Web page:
Mitochondrial efficiency-dependent viability of saccharomyces cerevisiae mutants carrying individual electron transport chain component deletions

Young Yon Kwon, Kyung Mi Choi, Chang Yeon Cho, Cheol-Koo Lee

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8 Citations (Scopus)


Mitochondria play a crucial role in eukaryotic cells; the mitochondrial electron transport chain (ETC) generates adenosine triphosphate (ATP), which serves as an energy source for numerous critical cellular activities. However, the ETC also generates deleterious reactive oxygen species (ROS) as a natural byproduct of oxidative phosphorylation. ROS are considered the major cause of aging because they damage proteins, lipids, and DNA by oxidation. We analyzed the chronological life span, growth phenotype, mitochondrial membrane potential (MMP), and intracellular ATP and mitochondrial superoxide levels of 33 single ETC component-deleted strains during the chronological aging process. Among the ETC mutant strains, 14 (sdh1Δ, sdh2Δ, sdh4Δ, cor1Δ, cyt1Δ, qcr7Δ, qcr8Δ, rip1Δ, cox6Δ, cox7Δ, cox9Δ, atp4Δ, atp7Δ, and atp17Δ) showed a significantly shorter life span. The deleted genes encode important elements of the ETC components succinate dehydrogenase (complex II) and cytochrome c oxidase (complex IV), and some of the deletions lead to structural instability of the membrane-F1F0- ATP synthase due to mutations in the stator stalk (complex V). These short-lived strains generated higher superoxide levels and produced lower ATP levels without alteration of MMP. In summary, ETC mutations decreased the life span of yeast due to impaired mitochondrial efficiency.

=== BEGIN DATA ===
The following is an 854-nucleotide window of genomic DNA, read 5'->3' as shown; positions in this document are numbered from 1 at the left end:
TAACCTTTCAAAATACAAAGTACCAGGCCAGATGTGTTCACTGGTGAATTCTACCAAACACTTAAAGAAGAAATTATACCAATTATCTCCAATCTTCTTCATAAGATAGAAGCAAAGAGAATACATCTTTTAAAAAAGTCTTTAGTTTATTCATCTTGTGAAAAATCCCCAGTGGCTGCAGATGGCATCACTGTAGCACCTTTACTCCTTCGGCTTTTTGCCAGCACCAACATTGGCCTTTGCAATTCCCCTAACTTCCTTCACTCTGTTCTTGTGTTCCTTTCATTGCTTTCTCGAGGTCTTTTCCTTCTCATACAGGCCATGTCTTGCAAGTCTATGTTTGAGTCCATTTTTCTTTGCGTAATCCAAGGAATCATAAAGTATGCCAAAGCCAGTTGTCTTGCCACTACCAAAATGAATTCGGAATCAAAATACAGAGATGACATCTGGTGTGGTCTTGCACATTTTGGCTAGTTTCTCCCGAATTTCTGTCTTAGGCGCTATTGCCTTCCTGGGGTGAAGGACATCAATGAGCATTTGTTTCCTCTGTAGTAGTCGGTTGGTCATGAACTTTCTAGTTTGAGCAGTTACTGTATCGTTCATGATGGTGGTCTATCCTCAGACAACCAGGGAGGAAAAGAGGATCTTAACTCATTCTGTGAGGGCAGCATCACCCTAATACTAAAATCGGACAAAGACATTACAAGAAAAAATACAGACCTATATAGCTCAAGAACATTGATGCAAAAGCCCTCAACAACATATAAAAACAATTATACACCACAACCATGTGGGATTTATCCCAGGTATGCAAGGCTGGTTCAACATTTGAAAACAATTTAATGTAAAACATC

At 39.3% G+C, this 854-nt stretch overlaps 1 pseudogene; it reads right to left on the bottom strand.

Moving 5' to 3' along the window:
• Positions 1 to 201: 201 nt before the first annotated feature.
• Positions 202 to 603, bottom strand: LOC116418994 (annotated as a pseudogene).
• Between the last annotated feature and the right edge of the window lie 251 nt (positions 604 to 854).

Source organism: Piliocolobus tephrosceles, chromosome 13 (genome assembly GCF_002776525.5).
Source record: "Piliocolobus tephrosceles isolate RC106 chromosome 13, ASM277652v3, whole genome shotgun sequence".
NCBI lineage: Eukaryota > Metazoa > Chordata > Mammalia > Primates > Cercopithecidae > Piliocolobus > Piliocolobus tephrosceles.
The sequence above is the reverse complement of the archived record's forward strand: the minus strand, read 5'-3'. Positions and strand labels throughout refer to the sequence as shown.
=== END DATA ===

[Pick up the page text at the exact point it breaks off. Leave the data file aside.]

Original languageEnglish
Pages (from-to)1054-1063
Number of pages10
JournalMolecules and Cells
Issue number12
Publication statusPublished - 2015 Nov 24



  • Cellular ATP
  • Electron transport chain
  • ETC-component single gene deletion
  • Mitochondria
  • Mitochondrial ROS

ASJC Scopus subject areas

  • Molecular Biology
  • Cell Biology

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